Responding to a draft report:  

No matter how long it takes PHSO to produce your draft report, you will be given just 14 days to respond. This is often insufficient time to identify and correct the many inaccuracies in the draft report.  You may also be too distressed to undertake this process or have caring duties which prevent you from completing the task in time.  No matter, PHSO are very reluctant to give extensions, keen as they are to close the case and meet their targets.  If you don’t get your comments in within the 14-day deadline then the final report is issued anyway – and this is always set in stone. You can show the draft report to your advocate if you have one but otherwise, it must be kept under wraps.

At the draft report stage, you can ask to see the evidence PHSO have relied upon in making their decision.  Make sure, in advance, that they send both together as you have only 14 days to read, review and reply.  It will be of great value to you to see the evidence presented by the other side before the report is finalised, after all, they have seen your evidence from the beginning.  If they refuse to supply this evidence then quote their words back at them.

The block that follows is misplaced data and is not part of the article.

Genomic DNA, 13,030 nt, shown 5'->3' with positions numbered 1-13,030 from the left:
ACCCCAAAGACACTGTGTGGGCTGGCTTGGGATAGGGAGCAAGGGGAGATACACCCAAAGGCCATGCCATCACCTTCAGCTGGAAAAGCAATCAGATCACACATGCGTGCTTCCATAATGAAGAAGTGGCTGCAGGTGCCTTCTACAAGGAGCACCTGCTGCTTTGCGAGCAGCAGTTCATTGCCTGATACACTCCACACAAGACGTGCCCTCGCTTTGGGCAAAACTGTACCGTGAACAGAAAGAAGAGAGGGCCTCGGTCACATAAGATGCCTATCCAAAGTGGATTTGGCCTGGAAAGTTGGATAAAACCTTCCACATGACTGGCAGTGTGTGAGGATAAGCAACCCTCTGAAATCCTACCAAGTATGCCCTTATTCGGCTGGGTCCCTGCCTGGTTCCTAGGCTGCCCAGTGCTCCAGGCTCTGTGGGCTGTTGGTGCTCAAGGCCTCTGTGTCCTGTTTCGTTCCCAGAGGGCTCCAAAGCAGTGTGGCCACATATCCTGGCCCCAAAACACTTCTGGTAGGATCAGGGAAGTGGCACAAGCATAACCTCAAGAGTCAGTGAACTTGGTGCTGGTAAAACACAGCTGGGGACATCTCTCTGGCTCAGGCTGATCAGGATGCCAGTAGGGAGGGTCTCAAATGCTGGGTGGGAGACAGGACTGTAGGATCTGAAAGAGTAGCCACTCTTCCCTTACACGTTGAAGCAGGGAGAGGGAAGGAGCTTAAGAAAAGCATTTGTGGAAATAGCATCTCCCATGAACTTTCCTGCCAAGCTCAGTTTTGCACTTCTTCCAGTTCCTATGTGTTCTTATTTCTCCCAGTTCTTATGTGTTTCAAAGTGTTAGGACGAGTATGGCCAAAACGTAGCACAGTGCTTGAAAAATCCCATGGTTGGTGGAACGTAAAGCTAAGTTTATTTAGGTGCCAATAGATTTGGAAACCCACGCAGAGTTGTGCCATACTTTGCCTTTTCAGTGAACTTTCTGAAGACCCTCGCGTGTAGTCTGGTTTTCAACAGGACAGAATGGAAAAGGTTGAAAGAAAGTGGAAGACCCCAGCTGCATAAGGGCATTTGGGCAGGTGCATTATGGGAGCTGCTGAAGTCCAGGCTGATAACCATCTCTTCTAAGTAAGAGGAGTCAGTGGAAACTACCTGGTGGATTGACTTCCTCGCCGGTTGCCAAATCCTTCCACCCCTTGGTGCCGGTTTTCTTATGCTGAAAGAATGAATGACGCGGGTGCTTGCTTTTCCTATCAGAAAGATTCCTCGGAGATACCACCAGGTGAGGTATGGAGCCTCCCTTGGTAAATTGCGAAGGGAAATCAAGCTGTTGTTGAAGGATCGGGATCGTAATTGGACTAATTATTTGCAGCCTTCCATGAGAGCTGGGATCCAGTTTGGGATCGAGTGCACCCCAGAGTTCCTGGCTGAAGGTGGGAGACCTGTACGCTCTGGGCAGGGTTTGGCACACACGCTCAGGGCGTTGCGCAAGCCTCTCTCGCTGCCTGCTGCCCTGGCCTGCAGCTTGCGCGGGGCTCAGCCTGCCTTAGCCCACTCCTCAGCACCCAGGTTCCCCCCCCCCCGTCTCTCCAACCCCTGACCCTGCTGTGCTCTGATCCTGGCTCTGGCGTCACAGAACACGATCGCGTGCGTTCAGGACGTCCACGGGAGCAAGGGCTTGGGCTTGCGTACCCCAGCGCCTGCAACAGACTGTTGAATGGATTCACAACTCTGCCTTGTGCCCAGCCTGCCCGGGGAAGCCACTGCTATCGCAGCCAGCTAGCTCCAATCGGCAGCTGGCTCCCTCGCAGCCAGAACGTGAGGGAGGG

• The legislation that governs the Ombudsman’s work (The Health Service Commissioner Act 1993) says: ‘An investigation shall be conducted in private’. However, the complainant and the organisation are able to see, at draft report stage, the information material to our decision to enable them to make comments about findings and recommendations (if any).   PHSO Advisor.

Even if you carefully bullet point all the errors and supply evidence to support your claims the chances are that PHSO won’t take any notice and the final report will be issued within days with hardly an alternation.  Once the final decision is made your only option is to ask for a review and this request will be sent off to wait in the queue at the Customer Care Team.   See more here:  Review stage